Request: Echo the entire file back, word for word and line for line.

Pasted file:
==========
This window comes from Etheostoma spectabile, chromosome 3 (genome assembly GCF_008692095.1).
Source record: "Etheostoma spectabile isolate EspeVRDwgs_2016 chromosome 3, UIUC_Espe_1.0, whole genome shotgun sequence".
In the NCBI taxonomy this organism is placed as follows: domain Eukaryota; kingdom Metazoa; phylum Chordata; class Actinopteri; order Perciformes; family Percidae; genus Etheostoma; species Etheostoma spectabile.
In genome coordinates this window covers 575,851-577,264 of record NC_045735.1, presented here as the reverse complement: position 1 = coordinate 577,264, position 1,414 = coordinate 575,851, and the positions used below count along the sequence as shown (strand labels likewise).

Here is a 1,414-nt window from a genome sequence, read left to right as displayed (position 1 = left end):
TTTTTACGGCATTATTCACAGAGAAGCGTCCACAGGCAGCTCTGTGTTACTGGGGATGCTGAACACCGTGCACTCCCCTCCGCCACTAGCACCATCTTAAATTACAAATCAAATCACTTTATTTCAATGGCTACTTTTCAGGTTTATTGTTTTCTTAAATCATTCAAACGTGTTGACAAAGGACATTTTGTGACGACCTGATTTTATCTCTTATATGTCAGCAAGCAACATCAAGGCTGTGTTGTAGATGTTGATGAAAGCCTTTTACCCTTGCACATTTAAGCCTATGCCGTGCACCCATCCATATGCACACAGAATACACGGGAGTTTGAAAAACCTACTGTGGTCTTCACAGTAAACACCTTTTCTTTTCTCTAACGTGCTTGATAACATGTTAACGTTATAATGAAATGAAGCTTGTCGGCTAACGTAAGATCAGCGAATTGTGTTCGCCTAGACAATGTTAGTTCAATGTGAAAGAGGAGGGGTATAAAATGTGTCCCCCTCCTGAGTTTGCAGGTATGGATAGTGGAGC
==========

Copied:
This window comes from Etheostoma spectabile, chromosome 3 (genome assembly GCF_008692095.1).
Source record: "Etheostoma spectabile isolate EspeVRDwgs_2016 chromosome 3, UIUC_Espe_1.0, whole genome shotgun sequence".
In the NCBI taxonomy this organism is placed as follows: domain Eukaryota; kingdom Metazoa; phylum Chordata; class Actinopteri; order Perciformes; family Percidae; genus Etheostoma; species Etheostoma spectabile.
In genome coordinates this window covers 575,851-577,264 of record NC_045735.1, presented here as the reverse complement: position 1 = coordinate 577,264, position 1,414 = coordinate 575,851, and the positions used below count along the sequence as shown (strand labels likewise).

Here is a 1,414-nt window from a genome sequence, read left to right as displayed (position 1 = left end):
TTTTTACGGCATTATTCACAGAGAAGCGTCCACAGGCAGCTCTGTGTTACTGGGGATGCTGAACACCGTGCACTCCCCTCCGCCACTAGCACCATCTTAAATTACAAATCAAATCACTTTATTTCAATGGCTACTTTTCAGGTTTATTGTTTTCTTAAATCATTCAAACGTGTTGACAAAGGACATTTTGTGACGACCTGATTTTATCTCTTATATGTCAGCAAGCAACATCAAGGCTGTGTTGTAGATGTTGATGAAAGCCTTTTACCCTTGCACATTTAAGCCTATGCCGTGCACCCATCCATATGCACACAGAATACACGGGAGTTTGAAAAACCTACTGTGGTCTTCACAGTAAACACCTTTTCTTTTCTCTAACGTGCTTGATAACATGTTAACGTTATAATGAAATGAAGCTTGTCGGCTAACGTAAGATCAGCGAATTGTGTTCGCCTAGACAATGTTAGTTCAATGTGAAAGAGGAGGGGTATAAAATGTGTCCCCCTCCTGAGTTTGCAGGTATGGATAGTGGAGC